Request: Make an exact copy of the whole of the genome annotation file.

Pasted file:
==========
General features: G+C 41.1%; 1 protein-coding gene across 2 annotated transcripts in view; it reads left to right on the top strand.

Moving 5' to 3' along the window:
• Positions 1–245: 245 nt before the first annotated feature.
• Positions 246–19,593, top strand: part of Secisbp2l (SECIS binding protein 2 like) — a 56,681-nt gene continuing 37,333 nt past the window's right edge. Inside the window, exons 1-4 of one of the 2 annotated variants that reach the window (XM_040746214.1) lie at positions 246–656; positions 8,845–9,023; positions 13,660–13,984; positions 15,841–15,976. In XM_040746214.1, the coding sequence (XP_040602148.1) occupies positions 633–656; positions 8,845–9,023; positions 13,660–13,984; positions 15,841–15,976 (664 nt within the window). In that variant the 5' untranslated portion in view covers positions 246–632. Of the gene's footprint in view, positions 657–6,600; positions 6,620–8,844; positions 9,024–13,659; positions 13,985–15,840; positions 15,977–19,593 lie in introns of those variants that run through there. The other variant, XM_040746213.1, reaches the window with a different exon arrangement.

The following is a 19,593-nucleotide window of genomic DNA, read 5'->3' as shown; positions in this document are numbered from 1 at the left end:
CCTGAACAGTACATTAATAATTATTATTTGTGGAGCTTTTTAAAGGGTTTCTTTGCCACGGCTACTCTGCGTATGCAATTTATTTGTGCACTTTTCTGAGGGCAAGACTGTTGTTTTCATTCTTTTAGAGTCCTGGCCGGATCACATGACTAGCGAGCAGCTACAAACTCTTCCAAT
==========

General features: G+C 41.1%; 1 protein-coding gene across 2 annotated transcripts in view; it reads left to right on the top strand.

Moving 5' to 3' along the window:
• Positions 1–245: 245 nt before the first annotated feature.
• Positions 246–19,593, top strand: part of Secisbp2l (SECIS binding protein 2 like) — a 56,681-nt gene continuing 37,333 nt past the window's right edge. Inside the window, exons 1-4 of one of the 2 annotated variants that reach the window (XM_040746214.1) lie at positions 246–656; positions 8,845–9,023; positions 13,660–13,984; positions 15,841–15,976. In XM_040746214.1, the coding sequence (XP_040602148.1) occupies positions 633–656; positions 8,845–9,023; positions 13,660–13,984; positions 15,841–15,976 (664 nt within the window). In that variant the 5' untranslated portion in view covers positions 246–632. Of the gene's footprint in view, positions 657–6,600; positions 6,620–8,844; positions 9,024–13,659; positions 13,985–15,840; positions 15,977–19,593 lie in introns of those variants that run through there. The other variant, XM_040746213.1, reaches the window with a different exon arrangement.

The following is a 19,593-nucleotide window of genomic DNA, read 5'->3' as shown; positions in this document are numbered from 1 at the left end:
CCTGAACAGTACATTAATAATTATTATTTGTGGAGCTTTTTAAAGGGTTTCTTTGCCACGGCTACTCTGCGTATGCAATTTATTTGTGCACTTTTCTGAGGGCAAGACTGTTGTTTTCATTCTTTTAGAGTCCTGGCCGGATCACATGACTAGCGAGCAGCTACAAACTCTTCCAAT